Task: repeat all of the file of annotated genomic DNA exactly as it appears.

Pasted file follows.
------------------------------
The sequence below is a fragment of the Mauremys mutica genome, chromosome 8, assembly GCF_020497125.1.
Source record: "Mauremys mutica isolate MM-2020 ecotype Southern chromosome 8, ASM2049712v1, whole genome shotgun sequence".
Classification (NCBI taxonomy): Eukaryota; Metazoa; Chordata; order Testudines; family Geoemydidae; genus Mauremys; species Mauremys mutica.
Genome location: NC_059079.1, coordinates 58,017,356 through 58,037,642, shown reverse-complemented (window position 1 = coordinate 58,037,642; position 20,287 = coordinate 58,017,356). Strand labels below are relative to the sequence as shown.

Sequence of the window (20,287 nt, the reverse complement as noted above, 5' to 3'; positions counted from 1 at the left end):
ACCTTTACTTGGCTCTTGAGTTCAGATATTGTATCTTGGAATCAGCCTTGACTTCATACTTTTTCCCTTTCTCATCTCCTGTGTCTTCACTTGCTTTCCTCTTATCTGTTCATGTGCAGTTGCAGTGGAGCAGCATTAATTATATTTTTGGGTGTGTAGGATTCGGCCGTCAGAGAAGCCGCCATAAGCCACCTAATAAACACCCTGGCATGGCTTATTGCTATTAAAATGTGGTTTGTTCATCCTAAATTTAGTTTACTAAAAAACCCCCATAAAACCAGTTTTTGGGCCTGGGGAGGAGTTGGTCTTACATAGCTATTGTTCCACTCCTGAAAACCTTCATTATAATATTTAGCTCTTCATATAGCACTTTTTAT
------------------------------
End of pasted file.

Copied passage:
The sequence below is a fragment of the Mauremys mutica genome, chromosome 8, assembly GCF_020497125.1.
Source record: "Mauremys mutica isolate MM-2020 ecotype Southern chromosome 8, ASM2049712v1, whole genome shotgun sequence".
Classification (NCBI taxonomy): Eukaryota; Metazoa; Chordata; order Testudines; family Geoemydidae; genus Mauremys; species Mauremys mutica.
Genome location: NC_059079.1, coordinates 58,017,356 through 58,037,642, shown reverse-complemented (window position 1 = coordinate 58,037,642; position 20,287 = coordinate 58,017,356). Strand labels below are relative to the sequence as shown.

Sequence of the window (20,287 nt, the reverse complement as noted above, 5' to 3'; positions counted from 1 at the left end):
ACCTTTACTTGGCTCTTGAGTTCAGATATTGTATCTTGGAATCAGCCTTGACTTCATACTTTTTCCCTTTCTCATCTCCTGTGTCTTCACTTGCTTTCCTCTTATCTGTTCATGTGCAGTTGCAGTGGAGCAGCATTAATTATATTTTTGGGTGTGTAGGATTCGGCCGTCAGAGAAGCCGCCATAAGCCACCTAATAAACACCCTGGCATGGCTTATTGCTATTAAAATGTGGTTTGTTCATCCTAAATTTAGTTTACTAAAAAACCCCCATAAAACCAGTTTTTGGGCCTGGGGAGGAGTTGGTCTTACATAGCTATTGTTCCACTCCTGAAAACCTTCATTATAATATTTAGCTCTTCATATAGCACTTTTTAT